The 8 Fatal Flaws of Performance Management

Performance management

Adobe did it. Gap, Netflix, and GE are doing it.

Microsoft played with it. Yahoo is being challenged in court for not doing it.

Revamping performance management is on nearly everyone’s minds. It’s a hot topic based on a hard reality check: Old-school methods of tracking talent, forged in the post-war 1950s, simply won’t work in today’s business environment.

Worthy intentions, but an approach that misses

Performance management has worthy intentions: To drive organizational performance while supporting individual development. But, it’s the approach that misses.

Just consider performance reviews, which elicit universal groans, destroy trust between management and employees (and employees and employees) and put a damper on employee engagement.

HR professionals (myself included) know it. Studies are showing it: In a 2015 survey by Deloitte, 75 percent of respondents believed performance management was a key issue, and 89 percent were either in the process of changing their system, or were planning to do so within the next 18 months.

To avoid treading on the same old ground requires a “that was then, this is now” form of clarity. So let’s look at why performance management needs a total revamp.

The 8 fatal flaws

It’s all based on eight (8) fatal flaws:

  • Fatal Flaw #1A theory without evidence is just a (bad) theory. There is no sound evidence that traditional performance management leads to improved performance. There is plenty of evidence connecting engaged teams to high-performing organizations, but performance management as we know it often leads to disengagement. To wit: A recent CEB (formerly the Corporate Executive Board) survey found that 66 percent of employees felt the performance review process interferes with their productivity; 65 percent said it wasn’t relevant to their jobs.
  • Fatal Flaw #2 —  Nobody really opens up with the person who pokes them in the eye. Traditional performance management impedes the reception of feedback and limits honest dialogue. An employee can’t have an open and honest conversation about their performance, hopes, fears, and goals with a person who is going to judge them, especially if the judgment affects salary, recognition, promotion and other life-changing issues.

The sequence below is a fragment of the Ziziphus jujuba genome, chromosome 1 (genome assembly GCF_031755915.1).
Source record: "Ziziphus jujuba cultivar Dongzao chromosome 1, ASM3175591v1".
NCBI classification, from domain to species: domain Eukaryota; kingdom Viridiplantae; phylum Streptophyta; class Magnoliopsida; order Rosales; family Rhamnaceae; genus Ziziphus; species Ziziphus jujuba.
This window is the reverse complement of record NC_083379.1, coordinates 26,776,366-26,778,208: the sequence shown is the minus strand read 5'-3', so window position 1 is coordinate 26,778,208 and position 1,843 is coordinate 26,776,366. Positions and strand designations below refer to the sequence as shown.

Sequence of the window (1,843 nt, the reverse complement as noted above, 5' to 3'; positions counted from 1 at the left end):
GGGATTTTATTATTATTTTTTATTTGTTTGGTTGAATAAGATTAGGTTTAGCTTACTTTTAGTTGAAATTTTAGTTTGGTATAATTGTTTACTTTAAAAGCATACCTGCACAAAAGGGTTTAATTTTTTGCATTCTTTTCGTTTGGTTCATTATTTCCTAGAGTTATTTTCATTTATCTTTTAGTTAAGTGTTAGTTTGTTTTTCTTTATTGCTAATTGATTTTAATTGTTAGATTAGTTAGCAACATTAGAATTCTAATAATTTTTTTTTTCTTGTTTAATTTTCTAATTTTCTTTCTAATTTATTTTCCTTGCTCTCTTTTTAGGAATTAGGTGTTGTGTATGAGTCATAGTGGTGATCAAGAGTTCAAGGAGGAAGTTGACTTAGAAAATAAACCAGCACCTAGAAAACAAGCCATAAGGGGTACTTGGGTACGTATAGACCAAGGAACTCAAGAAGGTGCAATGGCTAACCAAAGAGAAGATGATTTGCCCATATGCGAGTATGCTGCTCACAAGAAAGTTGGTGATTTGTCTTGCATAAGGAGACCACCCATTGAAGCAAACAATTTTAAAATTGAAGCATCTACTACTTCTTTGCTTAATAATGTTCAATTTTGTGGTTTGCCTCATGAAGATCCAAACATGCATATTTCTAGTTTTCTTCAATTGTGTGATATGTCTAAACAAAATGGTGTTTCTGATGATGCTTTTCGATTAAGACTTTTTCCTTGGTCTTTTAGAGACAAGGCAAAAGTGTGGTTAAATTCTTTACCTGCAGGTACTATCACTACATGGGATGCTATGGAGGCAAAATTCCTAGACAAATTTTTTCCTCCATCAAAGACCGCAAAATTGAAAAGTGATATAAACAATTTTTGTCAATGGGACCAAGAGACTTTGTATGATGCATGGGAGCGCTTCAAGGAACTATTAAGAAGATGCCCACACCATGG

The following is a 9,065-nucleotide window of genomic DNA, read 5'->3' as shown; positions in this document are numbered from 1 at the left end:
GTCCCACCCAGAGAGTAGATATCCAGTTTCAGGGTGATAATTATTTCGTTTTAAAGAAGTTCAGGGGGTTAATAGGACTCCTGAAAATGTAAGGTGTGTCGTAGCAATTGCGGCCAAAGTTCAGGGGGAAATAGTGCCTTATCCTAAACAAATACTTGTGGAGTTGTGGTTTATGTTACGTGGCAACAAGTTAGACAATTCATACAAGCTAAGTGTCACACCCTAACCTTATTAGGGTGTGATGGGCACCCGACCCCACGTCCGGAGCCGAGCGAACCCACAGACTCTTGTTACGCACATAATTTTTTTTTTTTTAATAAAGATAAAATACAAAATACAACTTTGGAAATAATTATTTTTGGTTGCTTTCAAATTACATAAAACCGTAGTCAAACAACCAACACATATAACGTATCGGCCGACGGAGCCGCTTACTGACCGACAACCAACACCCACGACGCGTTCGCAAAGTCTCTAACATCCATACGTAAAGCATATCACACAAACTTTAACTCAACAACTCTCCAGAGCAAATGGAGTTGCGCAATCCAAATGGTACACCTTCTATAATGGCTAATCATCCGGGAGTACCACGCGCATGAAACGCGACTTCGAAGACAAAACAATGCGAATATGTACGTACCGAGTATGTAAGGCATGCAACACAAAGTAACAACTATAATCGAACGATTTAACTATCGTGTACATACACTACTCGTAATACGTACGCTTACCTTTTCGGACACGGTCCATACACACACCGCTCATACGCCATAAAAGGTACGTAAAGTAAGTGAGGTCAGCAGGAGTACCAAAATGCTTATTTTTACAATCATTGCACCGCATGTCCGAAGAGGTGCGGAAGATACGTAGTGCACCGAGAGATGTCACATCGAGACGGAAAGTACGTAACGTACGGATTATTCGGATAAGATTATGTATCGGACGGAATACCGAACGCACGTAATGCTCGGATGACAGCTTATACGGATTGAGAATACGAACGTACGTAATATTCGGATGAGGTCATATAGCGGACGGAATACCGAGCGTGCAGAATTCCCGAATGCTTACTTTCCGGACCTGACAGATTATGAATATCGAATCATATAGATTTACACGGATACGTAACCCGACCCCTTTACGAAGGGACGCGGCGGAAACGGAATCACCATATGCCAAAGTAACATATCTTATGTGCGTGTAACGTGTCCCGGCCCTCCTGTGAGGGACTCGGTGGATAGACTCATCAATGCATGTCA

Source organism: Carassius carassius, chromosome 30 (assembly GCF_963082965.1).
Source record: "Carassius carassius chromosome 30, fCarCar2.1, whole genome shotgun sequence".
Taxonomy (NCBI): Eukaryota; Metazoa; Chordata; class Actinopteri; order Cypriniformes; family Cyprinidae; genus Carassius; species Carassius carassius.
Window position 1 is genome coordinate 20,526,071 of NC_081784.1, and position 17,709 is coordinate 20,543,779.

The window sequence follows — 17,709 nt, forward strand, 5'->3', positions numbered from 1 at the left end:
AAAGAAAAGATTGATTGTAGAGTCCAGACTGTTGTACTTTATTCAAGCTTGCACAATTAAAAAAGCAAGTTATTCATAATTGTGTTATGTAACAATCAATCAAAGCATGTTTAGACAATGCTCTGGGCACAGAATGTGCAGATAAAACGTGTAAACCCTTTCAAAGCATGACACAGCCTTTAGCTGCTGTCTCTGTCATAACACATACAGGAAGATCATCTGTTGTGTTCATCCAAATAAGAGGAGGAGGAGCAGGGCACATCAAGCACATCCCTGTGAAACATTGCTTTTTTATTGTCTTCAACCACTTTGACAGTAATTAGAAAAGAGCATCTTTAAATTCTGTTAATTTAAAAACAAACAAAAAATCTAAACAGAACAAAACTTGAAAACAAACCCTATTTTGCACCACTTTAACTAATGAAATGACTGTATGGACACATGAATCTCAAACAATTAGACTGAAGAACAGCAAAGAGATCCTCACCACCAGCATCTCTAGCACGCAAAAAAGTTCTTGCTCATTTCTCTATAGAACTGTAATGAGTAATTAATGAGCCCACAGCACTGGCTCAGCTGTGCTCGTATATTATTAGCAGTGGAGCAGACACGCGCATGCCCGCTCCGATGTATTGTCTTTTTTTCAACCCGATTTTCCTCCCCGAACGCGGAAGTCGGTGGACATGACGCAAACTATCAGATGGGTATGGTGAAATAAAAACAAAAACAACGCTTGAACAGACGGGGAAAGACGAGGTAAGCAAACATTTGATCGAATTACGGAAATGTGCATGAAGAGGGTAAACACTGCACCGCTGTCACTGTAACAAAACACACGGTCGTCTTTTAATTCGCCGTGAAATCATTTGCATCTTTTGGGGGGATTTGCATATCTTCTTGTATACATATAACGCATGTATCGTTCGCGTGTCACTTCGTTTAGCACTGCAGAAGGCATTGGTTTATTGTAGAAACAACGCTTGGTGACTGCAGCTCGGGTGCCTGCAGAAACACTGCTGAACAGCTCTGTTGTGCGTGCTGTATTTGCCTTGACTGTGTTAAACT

• Fatal Flaw #3 — Nobody remembers the good work. Performance reviews tend to emphasize the negative. Unfortunately, it’s the rare bad moments that stand out like beacons. Managers find it very difficult to remember the good work an employee did in the beginning of the year, and employees who receive “good” ratings often leave performance discussions feeling disappointed and downtrodden. Too often, too much weight in such discussions is placed on areas of improvement; too little on an individual’s strengths, contributions, and potential.
  • Fatal Flaw #4 — No man (or woman) is an island. In traditional performance management, the focus is on the individual, even though system or organizational challenges often have a significant influence on individual performance. It’s often impossible to separate the performance of the employee from the performance of the group, team, or organization as a whole.
  • Fatal Flaw #5We are not machines. Fairness and standardization in ratings and the judgment of performance simply cannot be achieved. We’re all human — and therefore biased. Can we really objectively parse criteria to rate someone as a 3.1 performer instead of a 3.2?
  • Fatal Flaw #6 — We are not machines, redux. Review output is unreliable for making talent decisions. Given that we’re biased humans, how can we rely on the output of performance appraisals to make decisions on important business functions such as compensation management, succession planning, development goals, and employee performance reporting?
  • Fatal Flaw #7 —  Let me introduce you to your competition; now play nice together! Comparing people to one another erodes efforts to create a collaborative culture. If we truly want creative, agile organizations in which people with diverse skills and backgrounds and perspectives can collaborate and are willing to take risks, then we must dismantle the competitive constructs (such as stacked (forced) ranking, or ratings brackets) that erode those ideals.
  • Fatal Flaw #8 — We are not Pavlov’s dog. Pay-for-performance does not deliver improved performance. Traditional performance management is based on the assumption that extrinsic motivators (those things you do to avoid punishment or get a reward) are the best way to get employees to work harder and better. But we know now that people are much more motivated by doing things they find personally rewarding. The workplace culture has changed a great deal since the 1950s.

Wanted: A modern performance management solution

Once we absorb the fatal flaws with performance management, what’s the next step? It’s to shift our thinking to fit today’s world of work.

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We can step back to look at our strategic goals, and set out to build a program that works for our particular organization. There’s no such thing as one size fits all.

The goal should be a modern performance management solution, tailored to drive organizational performance, aligned with the environment and culture of the workplace, and created to support and engage its people.

  • Steven Byers

    I feel it’s good that this topic is still written about. My guidance regarding performance appraisal comes from W. Edwards Deming, Peter Scholtes, Mary Jenkins, and Alfie Kohn. I believe Scholtes’s “The Leader’s Handbook” has everything a manager needs for a “modern performance management solution.”